First Edition: July 24, 2012
Today's headlines include news from the campaign season as well as reports from the international AIDS conference currently taking place in Washington, D.C.
Kaiser Health News: Lisa Fitzpatrick: Routine Testing For HIV Needed (Video)
In this Kaiser Health News video, Lisa Fitzpatrick, the medical director of infectious diseases at United Medical Center, tells Joanne Silberner that in addition to more frequent testing, more attention needs to be paid to keeping people with HIV under the care of a doctor (7/23). Read the transcript or watch the video.
Kaiser Health News: Insuring Your Health: Forget The Company Plan – The Boss Wants You On Your Dad's Insurance
In this Kaiser Health News consumer column, Michelle Andrews writes: "Young adults who need health insurance have more options than before under the health-care overhaul, which generally allows them to stay on their parents' plans until they reach age 26. But the provision gives employers new options, too: They can encourage their young employees to join Mom and Dad's plan rather than sign up for the company policy" (Andrews, 7/23). Read the column.
The Wall Street Journal: Deloitte: One In 10 U.S. Employers To Drop Health Coverage
Around one in 10 employers in the U.S. plans to drop health coverage for workers in the next few years as the bulk of the federal health-care law begins, and more indicated they may do so over time, according to a study to be released Tuesday by consulting company Deloitte (Radnofsky, 7/24).
NPR: Budget Hawk Ryan Offers Romney Risk, Reward
Among those on Mitt Romney's list of potential running mates, Wisconsin Rep. Paul Ryan has youth and experience, he's a conservative from a swing state, and he has big ideas and the policy chops to back them up. But the chairman of the House Budget Committee would not be the safest of choices. … The budget plan he introduced in 2010, or the "road map," as he called it, ignited a major debate within Congress. … Ryan's budget was instantly controversial. It called for sweeping cuts to social programs, and, most troubling for seniors, would have changed Medicare from a guaranteed benefit to a voucher program (Seabrook, 7/24).
The Associated Press/Washington Post: His Tea Party Defused, One-Time Kennedy Partner Hatch Wants To Be Dealmaker On Taxes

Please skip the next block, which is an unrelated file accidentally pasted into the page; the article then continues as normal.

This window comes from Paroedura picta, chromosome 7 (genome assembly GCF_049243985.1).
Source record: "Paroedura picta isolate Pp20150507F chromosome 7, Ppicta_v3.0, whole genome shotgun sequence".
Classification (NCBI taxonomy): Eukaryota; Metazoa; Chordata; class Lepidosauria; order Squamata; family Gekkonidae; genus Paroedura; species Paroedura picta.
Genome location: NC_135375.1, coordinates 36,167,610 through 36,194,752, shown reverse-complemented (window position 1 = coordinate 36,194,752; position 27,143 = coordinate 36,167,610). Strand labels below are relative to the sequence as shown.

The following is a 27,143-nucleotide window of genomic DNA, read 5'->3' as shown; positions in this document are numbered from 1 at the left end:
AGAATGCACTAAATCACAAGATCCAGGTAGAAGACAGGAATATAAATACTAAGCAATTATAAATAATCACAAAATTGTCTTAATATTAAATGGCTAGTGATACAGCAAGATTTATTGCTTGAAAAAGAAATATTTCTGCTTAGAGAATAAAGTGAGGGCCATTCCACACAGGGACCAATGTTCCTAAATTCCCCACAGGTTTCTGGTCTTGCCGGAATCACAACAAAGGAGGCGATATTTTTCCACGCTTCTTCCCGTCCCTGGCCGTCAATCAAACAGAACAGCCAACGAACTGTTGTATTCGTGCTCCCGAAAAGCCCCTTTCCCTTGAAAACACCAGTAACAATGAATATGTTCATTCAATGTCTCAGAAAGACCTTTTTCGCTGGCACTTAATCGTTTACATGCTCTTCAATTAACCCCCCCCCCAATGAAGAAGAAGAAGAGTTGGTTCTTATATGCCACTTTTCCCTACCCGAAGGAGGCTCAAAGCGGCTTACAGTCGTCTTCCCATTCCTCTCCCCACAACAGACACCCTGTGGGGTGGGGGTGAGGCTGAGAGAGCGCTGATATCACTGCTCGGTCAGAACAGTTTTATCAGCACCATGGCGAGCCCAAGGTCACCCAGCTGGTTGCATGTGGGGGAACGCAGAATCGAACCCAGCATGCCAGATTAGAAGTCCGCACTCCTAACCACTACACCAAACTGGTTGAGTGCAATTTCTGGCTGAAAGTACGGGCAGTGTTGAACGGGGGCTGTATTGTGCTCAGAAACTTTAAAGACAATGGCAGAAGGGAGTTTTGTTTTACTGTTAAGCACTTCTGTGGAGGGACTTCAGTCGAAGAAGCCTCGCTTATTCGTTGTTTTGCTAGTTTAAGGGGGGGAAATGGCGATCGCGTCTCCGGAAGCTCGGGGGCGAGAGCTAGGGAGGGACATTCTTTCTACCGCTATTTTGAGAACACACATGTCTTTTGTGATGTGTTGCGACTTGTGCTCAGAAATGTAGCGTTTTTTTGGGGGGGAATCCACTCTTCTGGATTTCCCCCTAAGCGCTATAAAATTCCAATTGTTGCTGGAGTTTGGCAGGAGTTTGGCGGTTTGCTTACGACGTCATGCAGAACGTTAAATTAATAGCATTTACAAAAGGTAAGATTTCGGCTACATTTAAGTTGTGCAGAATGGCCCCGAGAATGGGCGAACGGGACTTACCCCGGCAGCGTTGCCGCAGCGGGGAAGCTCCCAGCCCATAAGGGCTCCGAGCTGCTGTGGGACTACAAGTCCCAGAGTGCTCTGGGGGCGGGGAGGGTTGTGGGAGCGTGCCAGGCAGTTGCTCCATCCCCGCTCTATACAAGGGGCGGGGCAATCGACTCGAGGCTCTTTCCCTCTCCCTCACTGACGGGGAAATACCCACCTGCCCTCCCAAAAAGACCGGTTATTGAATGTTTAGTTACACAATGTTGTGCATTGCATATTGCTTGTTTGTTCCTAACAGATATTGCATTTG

The type of real, red-faced debate that delighted Hatch and Kennedy also produced landmark laws like the American Disabilities Act and children's health insurance. With former Democratic Sen. Chris Dodd, the bellowing begat federally subsidized child care. Tense talks with no less a partisan than Rep. Henry Waxman, D-Calif., produced a patent exemption that cleared the way for the generic drug industry (7/23).
The Associated Press/Washington Post: Health Insurer WellPoint Reports On 2nd Quarter Performance Thursday
WellPoint Inc., the nation's second-largest health insurer, will report second-quarter results on Wednesday, nearly a week after competitor UnitedHealth Group Inc. saw its stock price slip despite posting a 5 percent increase in quarterly profit (7/23).
The Washington Post: Politicians Praise AIDS Investment, But Urge More Spending And Support
Some of Washington's most powerful people delivered to the 19th International AIDS Conference pretty much the same message: Fighting AIDS is a good investment that is getting better every year, but current spending isn't enough to end the epidemic. Whether the world's richer countries, and especially the United States, will decide to increase spending or alternatively wring more from current investment is a matter of much discussion among the 25,000 researchers, clinicians and activists here through Friday (Brown and Botelho, 7/23).